How (Not) to Criticize Karl Polanyi


Steven Klein in Democracy:

Once a relatively obscure Hungarian academic, Karl Polanyi has posthumously become one of the central figures in debates about globalization. This recent interest in his thought has occasioned an unsympathetic treatment by Jeremy Adelman in the Boston Review. Adelman, a Princeton professor, has scores to settle with Polanyi. But his article ends up revealing more about the limits of our current political debates than anything about the man himself.

Polanyi’s classic book, The Great Transformation: The Political and Economic Origins of Our Time, published in 1944, argued that the utopian obsession with self-adjusting markets had wreaked havoc in nineteenth-century European society, eventually laying the groundwork for the rise of fascism. His once unfashionable views have witnessed a remarkable revival of late. His name is frequently invoked when describing the dangers that global market integration poses to democracy. Polanyi has now moved one step closer to intellectual canonization with the publication of Gareth Dale’s excellent biography, Karl Polanyi: A Life on the Left (2016), the impetus of Adelman’s article.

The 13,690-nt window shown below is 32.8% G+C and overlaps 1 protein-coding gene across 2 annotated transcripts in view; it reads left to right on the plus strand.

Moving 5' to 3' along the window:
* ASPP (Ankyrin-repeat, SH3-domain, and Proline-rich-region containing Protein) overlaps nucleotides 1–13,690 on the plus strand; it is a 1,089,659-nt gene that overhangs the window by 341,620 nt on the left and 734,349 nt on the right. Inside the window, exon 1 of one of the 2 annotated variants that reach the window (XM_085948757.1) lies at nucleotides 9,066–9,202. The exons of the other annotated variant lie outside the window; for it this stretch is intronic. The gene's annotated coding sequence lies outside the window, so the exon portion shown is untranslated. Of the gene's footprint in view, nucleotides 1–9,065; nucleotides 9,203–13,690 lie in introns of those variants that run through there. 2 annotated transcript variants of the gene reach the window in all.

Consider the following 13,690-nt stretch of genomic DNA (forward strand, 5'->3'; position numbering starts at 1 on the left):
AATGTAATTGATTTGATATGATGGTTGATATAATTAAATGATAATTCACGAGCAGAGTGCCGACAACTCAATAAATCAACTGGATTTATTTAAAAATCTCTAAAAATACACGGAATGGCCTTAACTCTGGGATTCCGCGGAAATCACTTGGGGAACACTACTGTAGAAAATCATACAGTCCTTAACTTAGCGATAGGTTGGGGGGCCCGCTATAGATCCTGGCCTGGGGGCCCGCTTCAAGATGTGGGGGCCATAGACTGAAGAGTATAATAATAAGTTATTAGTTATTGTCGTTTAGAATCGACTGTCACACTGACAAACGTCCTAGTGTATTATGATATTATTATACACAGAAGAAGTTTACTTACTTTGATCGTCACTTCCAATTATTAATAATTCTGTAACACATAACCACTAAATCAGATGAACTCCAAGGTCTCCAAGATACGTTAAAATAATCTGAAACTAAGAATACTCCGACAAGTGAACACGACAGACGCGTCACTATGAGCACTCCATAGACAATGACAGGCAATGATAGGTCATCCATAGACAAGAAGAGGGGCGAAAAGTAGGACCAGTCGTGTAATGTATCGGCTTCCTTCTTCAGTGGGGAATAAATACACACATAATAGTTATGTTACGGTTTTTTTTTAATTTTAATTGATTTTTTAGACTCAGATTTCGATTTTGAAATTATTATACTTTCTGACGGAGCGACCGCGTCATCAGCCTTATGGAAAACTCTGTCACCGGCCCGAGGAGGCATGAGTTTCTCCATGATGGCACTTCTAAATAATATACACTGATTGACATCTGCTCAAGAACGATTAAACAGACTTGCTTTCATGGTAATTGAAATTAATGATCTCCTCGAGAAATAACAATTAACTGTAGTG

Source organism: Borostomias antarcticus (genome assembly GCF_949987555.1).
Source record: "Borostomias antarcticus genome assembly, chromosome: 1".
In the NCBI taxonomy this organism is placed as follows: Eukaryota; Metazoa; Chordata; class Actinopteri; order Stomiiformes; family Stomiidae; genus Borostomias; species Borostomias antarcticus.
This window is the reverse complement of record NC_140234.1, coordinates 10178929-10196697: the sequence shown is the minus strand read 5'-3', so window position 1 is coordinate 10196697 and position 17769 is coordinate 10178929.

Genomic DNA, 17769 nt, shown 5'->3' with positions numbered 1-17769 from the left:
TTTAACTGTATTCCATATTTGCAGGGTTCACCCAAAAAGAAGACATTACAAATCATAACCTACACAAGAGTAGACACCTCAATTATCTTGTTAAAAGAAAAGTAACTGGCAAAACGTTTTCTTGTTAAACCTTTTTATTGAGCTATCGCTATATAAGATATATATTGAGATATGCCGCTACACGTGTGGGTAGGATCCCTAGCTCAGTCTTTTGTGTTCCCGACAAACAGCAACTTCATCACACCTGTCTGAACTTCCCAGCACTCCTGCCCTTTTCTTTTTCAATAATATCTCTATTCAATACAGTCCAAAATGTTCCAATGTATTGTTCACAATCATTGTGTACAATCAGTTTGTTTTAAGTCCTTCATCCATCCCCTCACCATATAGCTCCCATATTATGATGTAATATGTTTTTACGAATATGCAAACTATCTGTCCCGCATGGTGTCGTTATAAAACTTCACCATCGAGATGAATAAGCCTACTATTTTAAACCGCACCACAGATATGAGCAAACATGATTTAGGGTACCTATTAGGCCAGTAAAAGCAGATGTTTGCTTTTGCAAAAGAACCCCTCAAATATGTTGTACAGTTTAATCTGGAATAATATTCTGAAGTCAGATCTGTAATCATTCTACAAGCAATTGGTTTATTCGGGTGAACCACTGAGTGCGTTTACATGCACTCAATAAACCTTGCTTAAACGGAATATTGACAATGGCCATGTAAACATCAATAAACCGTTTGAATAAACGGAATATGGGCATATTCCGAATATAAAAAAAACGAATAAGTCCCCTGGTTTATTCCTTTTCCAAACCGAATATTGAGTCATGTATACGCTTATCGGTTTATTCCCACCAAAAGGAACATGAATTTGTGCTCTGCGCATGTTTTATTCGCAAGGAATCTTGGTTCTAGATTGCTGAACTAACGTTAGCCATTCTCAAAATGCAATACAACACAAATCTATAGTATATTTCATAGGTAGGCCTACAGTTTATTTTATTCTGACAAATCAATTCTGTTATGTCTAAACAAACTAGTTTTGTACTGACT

First, there are aspects of Polanyi’s thought worth criticizing. His historical account of the origins of the market society is murky. He neglects gender, race, and colonialism, although he was a supporter of anti-colonial struggles. Yet, instead, Adelman returns to a well-worn and wrong-headed criticism of Polanyi: that his thought represents a romantic revolt against markets in favor of a warm communalism, a stance that inevitably leads to violent nationalism and tyrannical “collectivism.”

More troubling still is Adelman’s explanation for why Polanyi was supposedly attracted to romantic attacks on liberalism. In Adelman’s telling, Polanyi, who was born into an assimilated Jewish family but converted to Christianity, suffered from a sort of intellectual Stockholm Syndrome: Excluded from European society, he romanticized his murderous oppressors.

More here.